Pseudomonas folliculitis L08.8

Authors: Prof. Dr. med. Peter Altmeyer, Fabian Müller

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Last updated on: 29.10.2020

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Synonym(s)

Hot-tub dermatitis; Hot tub dermatitis (e); Jacuzzidermatitis; Swimming pool dermatitis; Whirlpool dermatitis

History
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Mc Causland 1976

Definition
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Harmless infectious skin disease originally described in the USA and now occurring worldwide. It occurs 8-48 hours after a bath in warm water contaminated with Pseudomonas spp. The disease occurs more frequently during the cold season (note: this is probably related to the increased use of warm communal baths in winter).

Pathogen
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Especially Pseudomonas aeruginosa. Pseudomonas spp. can persist as a water germ in water pipes, especially in hot water boilers or in whirlpools (whirlpool dermatitis).

Etiopathogenesis
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Risk factors are high water temperature, water turbulence with air admixture, low chlorine content or resistance of the pathogen to chlorine.

Clinical features
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Itchy maculopapular exanthema emphasizing the lateral trunk with follicularly bound red papules and partly pustules. Association with fever, pharyngitis, conjunctivitis, mastitis and axillary lymphadenopathy (bacterial toxin effect). More rare is the simultaneous occurrence of painful papules and nodules on the palms of the hands and/or soles of the feet (whirlpool dermatitis with "hot hands/feets - see also Hot-Foot-Syndrome).

Differential diagnosis
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scabies; prurigo simplex subacuta; pyoderma; varicella and other viral exanthema.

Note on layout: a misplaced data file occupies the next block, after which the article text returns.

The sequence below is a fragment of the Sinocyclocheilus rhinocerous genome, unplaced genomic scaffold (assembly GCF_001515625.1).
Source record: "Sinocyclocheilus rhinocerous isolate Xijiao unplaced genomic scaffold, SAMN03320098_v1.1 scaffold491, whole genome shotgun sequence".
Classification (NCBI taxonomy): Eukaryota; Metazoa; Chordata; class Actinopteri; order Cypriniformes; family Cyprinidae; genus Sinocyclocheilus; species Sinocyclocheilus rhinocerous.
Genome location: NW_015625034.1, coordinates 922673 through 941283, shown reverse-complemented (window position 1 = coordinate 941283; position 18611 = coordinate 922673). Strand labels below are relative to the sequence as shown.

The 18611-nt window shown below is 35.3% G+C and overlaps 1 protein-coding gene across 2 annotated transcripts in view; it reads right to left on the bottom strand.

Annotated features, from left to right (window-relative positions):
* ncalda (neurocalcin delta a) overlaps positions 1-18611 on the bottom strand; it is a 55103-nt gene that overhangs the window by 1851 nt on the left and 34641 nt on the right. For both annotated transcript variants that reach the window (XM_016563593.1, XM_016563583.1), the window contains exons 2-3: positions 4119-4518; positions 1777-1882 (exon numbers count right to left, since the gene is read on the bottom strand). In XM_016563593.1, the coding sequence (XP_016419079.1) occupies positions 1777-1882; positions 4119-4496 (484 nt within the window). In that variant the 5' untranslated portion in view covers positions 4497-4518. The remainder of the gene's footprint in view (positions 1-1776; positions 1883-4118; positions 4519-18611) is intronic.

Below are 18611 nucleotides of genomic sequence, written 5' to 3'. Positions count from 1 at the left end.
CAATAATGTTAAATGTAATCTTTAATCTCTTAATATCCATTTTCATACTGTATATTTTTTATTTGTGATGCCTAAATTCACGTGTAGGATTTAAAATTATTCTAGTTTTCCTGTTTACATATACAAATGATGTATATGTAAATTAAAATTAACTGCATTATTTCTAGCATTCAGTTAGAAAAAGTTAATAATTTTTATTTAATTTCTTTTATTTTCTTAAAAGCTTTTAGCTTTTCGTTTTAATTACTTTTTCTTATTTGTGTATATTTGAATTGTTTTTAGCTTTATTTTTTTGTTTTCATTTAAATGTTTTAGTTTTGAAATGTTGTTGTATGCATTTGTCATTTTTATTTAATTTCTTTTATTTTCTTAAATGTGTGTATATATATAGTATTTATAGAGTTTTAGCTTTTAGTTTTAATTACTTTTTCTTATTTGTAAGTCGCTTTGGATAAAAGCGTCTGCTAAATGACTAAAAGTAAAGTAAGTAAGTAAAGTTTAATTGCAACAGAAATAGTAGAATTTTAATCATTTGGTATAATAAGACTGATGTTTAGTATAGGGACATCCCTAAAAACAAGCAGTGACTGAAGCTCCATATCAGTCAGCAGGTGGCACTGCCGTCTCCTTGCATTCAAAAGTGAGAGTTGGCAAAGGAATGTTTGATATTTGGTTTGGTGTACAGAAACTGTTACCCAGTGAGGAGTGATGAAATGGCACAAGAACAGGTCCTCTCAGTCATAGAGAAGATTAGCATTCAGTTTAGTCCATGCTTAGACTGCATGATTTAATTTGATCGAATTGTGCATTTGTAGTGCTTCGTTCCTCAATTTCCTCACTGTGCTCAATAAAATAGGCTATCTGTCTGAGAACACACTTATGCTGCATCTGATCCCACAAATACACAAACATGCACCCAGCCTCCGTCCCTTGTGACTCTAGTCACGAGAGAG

General therapy
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Spontaneous healing after 10-14 days. Systemic antibiotics and local antiseptics do not seem to influence the exanthema.

External therapy
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Good effects were reported with a 0.2% gentamicin lotio (0.2% gentamicin in lotio alba aquosa). Alternatively 0.1% gentamicin cream(Refobacin® or as formulation: gentamicin cream 0.1%).

Internal therapy
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If spontaneous healing does not occur or if external measures are not sufficient, use Ciprofloxacin (e.g. Ciprobay) 2 times/day 250 mg p.o.

In severe cases use Ceftazidim (e.g. Fortum) 2-3 times/day 1-2 g i.v.

Alternatively (e.g. in case of penicillin allergy): Tobramycin (e.g. Gernebcin) Adults 3-5 mg/kg bw/day i.m. or i.v. distributed over 3 ED (30-60 min. short infusions). Children: 5-7 mg/kg bw/day i.m. or i.v., distributed over 3-4 ED.

Progression/forecast
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Spontaneous healing after 10-14 days.

Note(s)
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Through whirlpool baths other infections can be transmitted, even if rarely, e.g. atypical mycobacteria.

Case report(s)
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A 35-year-old man, who was complaining of great stress, noticed a sudden itchy rash on his torso. At the same time slight discomfort, pulling of the chest muscles ("like sore muscles", painful knot in the right axilla.

Findings: On the shoulder, upper arms and on the front of the trunk highly red maculopapular exanthema with follicularly bound red papules and few pustules. On the right side dolent axillary lymphadenopathy.

Smear Pustule: abundant Pseudomonas aeruginosa, also Staphylococcus aureus.

On request: New Year's Eve holiday together with 2 friends. Use of the hotel's own whirlpool. Skin symptoms 2 days later.

Therapy: Ciprofloxacin 2 times/day 250 mg p.o. for 5 days and external application of a 0,2% gentamicin lotio for 5 days.

Literature
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  1. Berrouane YF (2000) Outbreak of severe Pseudomonas aeruginosa infections caused by a contaminated drain in a whirlpool bathtub. Clin Infect Dis 31: 1331-1337
  2. Edson RS et al (2006) Mycobacterium intermedium granulomatous dermatitis from hot tub exposure. Emerg Infect Dis 12: 821-3
  3. Schirren CG et al (1992) Whirlpool dermatitis: A new epidemic recreational dermatosis. Dt Ärztebl 89: 1756-1758
  4. Silverman AR et al (1983) Hot tub dermatitis: a familial outbreak of Pseudomonas folliculitis. J Am Acad Dermatol 8:153-156

  5. Yu Y et al (2007) Hot tub folliculitis or hot hand-foot syndrome caused by Pseudomonas aeruginosa. J Am Acad Dermatol 57:596-600

Disclaimer

Please ask your physician for a reliable diagnosis. This website is only meant as a reference.

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Last updated on: 29.10.2020